COVID-19 2008 LESSONS REPEATED MULTI-FOLD: Harnessing the Past, Welcoming the Future
On April 28th I googled the words “non-profits and covid19” and as I navigated through page after page of links, reading the headlines and the little blurb under them, it struck me that the articles were from diverse areas (issues and geography) of the non-profit complex. Just as I was wondering how many more there could possibly be and at what point they would begin to be repetitive, I read a message from google at the bottom of 32 pages of links; “In order to show you the most relevant results, we have omitted some entries very similar to the 320 already displayed.” Clearly the pandemic and its impact on non-profits was not just something I was thinking about.
A number of articles were about the precarious financial situation created for non-profits. The Council of Non-Profits sited on its website “Conversations about nonprofit sustainability have turned into conversations about their survivability.” Some writers predicted the demise of many non-profits during this pandemic and others pointed optimistically to the sheer creativity of so many grass roots agencies and how they have pivoted to serve their communities during this time. Some articles referenced the lessons we can learn in this moment from what is often described as the “great recession” of 2008. For Community Services Unlimited the experience of 2008 was deeply informative of how we have since built our work in South Central Los Angeles.
The general impacts of the 2008 economic crash and specifically of the looting of billions of dollars of entrusted foundation funds by Bernie Madoff led to the shutting down of a large number of non-profits in the USA. At one time in 2009 I read that some 40 percent of non-profits with budgets lower than $1 million had closed their doors as a direct result of the economic turn and the theft by Madoff. Already thinking about how to make Community Services Unlimited Inc (CSU) financially sustainable, I was alarmed by how easily and rapidly non-profit stability was affected. Reliance on one or two major funders seemed to be a commonality for those who had shut down. As a team at CSU we had already been working towards creating diverse funding sources, with earned income as part of the portfolio. We urgently stepped up these efforts and I also became interested in other factors that lead to the death of similar sized organizations. The reading rabbit hole I went down brought to my attention that a change in leadership, especially a shift from founding leadership is a major reason that leads to non-profits closing. Further, that even when an organization survives such a change it often goes through a period of instability and is highly susceptible to mission drift.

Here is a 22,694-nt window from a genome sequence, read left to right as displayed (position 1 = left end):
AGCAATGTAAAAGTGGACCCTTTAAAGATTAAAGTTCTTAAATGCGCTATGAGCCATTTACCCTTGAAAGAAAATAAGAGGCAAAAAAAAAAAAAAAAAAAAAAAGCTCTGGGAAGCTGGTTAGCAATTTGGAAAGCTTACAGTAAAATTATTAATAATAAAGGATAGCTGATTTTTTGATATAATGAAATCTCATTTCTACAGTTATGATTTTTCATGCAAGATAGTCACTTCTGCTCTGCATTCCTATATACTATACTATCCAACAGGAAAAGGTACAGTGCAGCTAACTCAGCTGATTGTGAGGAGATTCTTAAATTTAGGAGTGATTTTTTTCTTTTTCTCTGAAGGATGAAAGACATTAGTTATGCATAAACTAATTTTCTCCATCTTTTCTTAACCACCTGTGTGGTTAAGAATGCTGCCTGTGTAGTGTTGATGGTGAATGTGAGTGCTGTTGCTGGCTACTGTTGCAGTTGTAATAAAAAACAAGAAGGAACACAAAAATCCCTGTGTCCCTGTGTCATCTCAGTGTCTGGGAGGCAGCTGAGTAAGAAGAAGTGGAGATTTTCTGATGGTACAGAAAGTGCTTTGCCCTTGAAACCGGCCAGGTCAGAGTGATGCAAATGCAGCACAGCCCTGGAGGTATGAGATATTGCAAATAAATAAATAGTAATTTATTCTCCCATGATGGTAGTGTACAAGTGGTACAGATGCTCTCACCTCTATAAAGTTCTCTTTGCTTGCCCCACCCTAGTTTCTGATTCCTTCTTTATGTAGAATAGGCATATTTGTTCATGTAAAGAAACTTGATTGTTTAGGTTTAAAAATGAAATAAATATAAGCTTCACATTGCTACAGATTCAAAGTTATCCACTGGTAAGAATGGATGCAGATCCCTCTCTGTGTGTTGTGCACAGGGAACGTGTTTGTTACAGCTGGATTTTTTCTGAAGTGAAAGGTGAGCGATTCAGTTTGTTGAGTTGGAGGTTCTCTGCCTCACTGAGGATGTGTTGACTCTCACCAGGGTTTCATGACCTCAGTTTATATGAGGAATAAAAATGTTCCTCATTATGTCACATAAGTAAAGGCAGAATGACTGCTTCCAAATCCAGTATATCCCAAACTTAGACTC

This broad systems learning has been underlined by witnessing specific leadership struggles in organizations CSU has directly worked with: Community Food Security Coalition, Sustainable Economic Enterprises of Los Angeles and Growing Power. All three cases involved personal acrimony between the founding Executive Director (ED), staff and/or board, and two resulted in organizations ceasing to exist. I found it personally galling that people who had worked so hard for so many years to build viable organizations doing really important work were cast aside and isolated from the movement they had been part of for so long. Whatever the failure or fault was of these individuals it felt unconscionable that their years of experience and struggle was so summarily and wholly dismissed. Apart from feeling the injustice of the situations for them as people, I also felt then and feel more strongly now that this was such a deep loss to this movement.